Apparently, it was a slow night. "Just two?", said the 20-year-old sheikh as he removed a couple of small sheets of paper tucked under windscreen wipers of his Ferrari. He handed me over the two pieces of papers dismissively as he checked over his car for any scratches. "Sometimes people get jealous of such beauties and leave a mark," he explained as he carefully dabbed at an imaginary fleck of dust.
I strained my eyes in the poorly-lit car park in one of the Abu Dhabi malls to read the scribbles on the paper. One of the sheets was signed "Wardat al-Jazeera" (Flower of the Island), whom I naturally assume is a girl, and a mobile number. The other sheet had three names and one mobile phone number, and a sentence or two about the young sheikh's "nice ride". "I usually get at least four new mobile numbers each time I park at a mall," he beamed with a wink.
His friends, an Emirati and a Lebanese, who came to the mall in their own cars, were not so impressed. "I have a great car but no one leaves me their mobile numbers," sulked the 25-year-old Lebanese, who owns a beefed up and very sporty, white BMW. The 27-year-old Emirati, Ali, from Abu Dhabi, smiled and said: "It is not about the car, but the numbers on the licence plates; the fewer the digits, the more important the person, and the more he gets noticed." Ali owns a Pathfinder with a regular plate of five numbers.
"No one ever notices me," he laughed. Just a few weeks ago, a young businessman from Abu Dhabi bought the licence plate with the number "1" in an auction and broke all records by paying Dh52.2 million ($14.5 million) for it. It is safe to say that nowhere else in the world are there people bidding millions to win a chance to get "noticed" by parading licence plates with low digits. The numbers "5" and "7" have already been snapped up, sold for Dh25 million ($6.75 million) and Dh11 million ($2.97 million) respectively, and even "unlucky 13" went for Dh4.25 ($1.15 million) when it was auctioned off in March.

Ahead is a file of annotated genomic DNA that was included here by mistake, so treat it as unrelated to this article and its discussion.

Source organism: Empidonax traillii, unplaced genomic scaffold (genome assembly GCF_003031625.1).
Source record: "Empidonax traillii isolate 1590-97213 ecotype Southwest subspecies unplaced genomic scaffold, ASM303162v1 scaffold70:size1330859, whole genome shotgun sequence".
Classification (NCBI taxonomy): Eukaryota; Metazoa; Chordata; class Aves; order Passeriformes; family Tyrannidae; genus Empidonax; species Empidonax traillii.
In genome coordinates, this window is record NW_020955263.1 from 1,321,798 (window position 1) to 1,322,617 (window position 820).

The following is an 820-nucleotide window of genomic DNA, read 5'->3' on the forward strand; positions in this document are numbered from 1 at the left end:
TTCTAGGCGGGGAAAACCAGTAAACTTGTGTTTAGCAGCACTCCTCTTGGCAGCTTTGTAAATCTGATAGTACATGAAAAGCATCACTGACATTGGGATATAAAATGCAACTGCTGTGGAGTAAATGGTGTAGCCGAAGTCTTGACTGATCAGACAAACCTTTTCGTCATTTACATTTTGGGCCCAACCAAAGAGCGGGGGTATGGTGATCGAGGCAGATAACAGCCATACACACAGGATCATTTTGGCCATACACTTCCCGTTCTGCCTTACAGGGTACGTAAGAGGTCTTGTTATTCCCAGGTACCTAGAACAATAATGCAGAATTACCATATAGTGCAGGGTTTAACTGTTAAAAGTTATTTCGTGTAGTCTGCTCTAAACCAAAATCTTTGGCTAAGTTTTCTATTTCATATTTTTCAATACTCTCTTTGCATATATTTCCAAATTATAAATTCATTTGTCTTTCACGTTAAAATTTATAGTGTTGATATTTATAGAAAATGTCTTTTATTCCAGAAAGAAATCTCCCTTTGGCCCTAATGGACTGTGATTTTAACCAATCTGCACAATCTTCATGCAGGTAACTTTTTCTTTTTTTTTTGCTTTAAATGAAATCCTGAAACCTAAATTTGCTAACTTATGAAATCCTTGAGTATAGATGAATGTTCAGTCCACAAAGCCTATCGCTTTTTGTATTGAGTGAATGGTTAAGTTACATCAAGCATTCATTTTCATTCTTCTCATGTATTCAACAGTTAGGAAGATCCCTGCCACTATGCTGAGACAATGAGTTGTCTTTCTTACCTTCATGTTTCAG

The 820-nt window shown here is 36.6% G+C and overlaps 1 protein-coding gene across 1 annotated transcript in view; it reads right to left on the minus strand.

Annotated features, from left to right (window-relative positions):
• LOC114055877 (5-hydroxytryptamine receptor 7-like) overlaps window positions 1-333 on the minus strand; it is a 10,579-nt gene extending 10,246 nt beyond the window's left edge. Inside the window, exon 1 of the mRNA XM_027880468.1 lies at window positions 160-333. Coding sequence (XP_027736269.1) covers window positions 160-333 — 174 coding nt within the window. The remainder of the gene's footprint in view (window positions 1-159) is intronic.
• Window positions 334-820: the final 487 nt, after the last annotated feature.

The young sheikh has a double-digit plate, and while it helps attract admiration, it also attracts unwanted attention. "You lose your anonymity," he explained. "The royal families and the authorities know who you are — and they can always find you." He craved a little anonymity from time to time, he said with a wry smile. "I would like to know if people, or rather girls, like me for me, or like me because of my title and my car."
Just for kicks, I asked if I could call this "Flower of the Island" person and see what happened. When I dialed the number, the voice of what sounded like a young girl answered: "Salam alaykum." I responded politely: "Wa alaykum al-Salam" and said: "You left your number on my car." Click. Drat. I actually wanted to talk to her and find out what drove her to leave her number on the sheikh's windscreen. Was it the expensive car, the fact that it obviously belonged to someone very well connected, or a combination of the two? Or was it simply a dare?
I tried to call her again to explain myself, but she had switched off her phone. She probably felt embarrassed. "Did she sound cute?" asked the sheikh, adding: "You better have not lost me my future wife here." As we all prepared to leave the mall and drive off in our separate cars, two helmet-wearing bikers came to a sudden stop right next to the Ferrari. They paused, looked over, nodded in approval and zoomed off.
"What was all that about?" I asked. "A whole other story," said the sheikh with a broad smile. firstname.lastname@example.org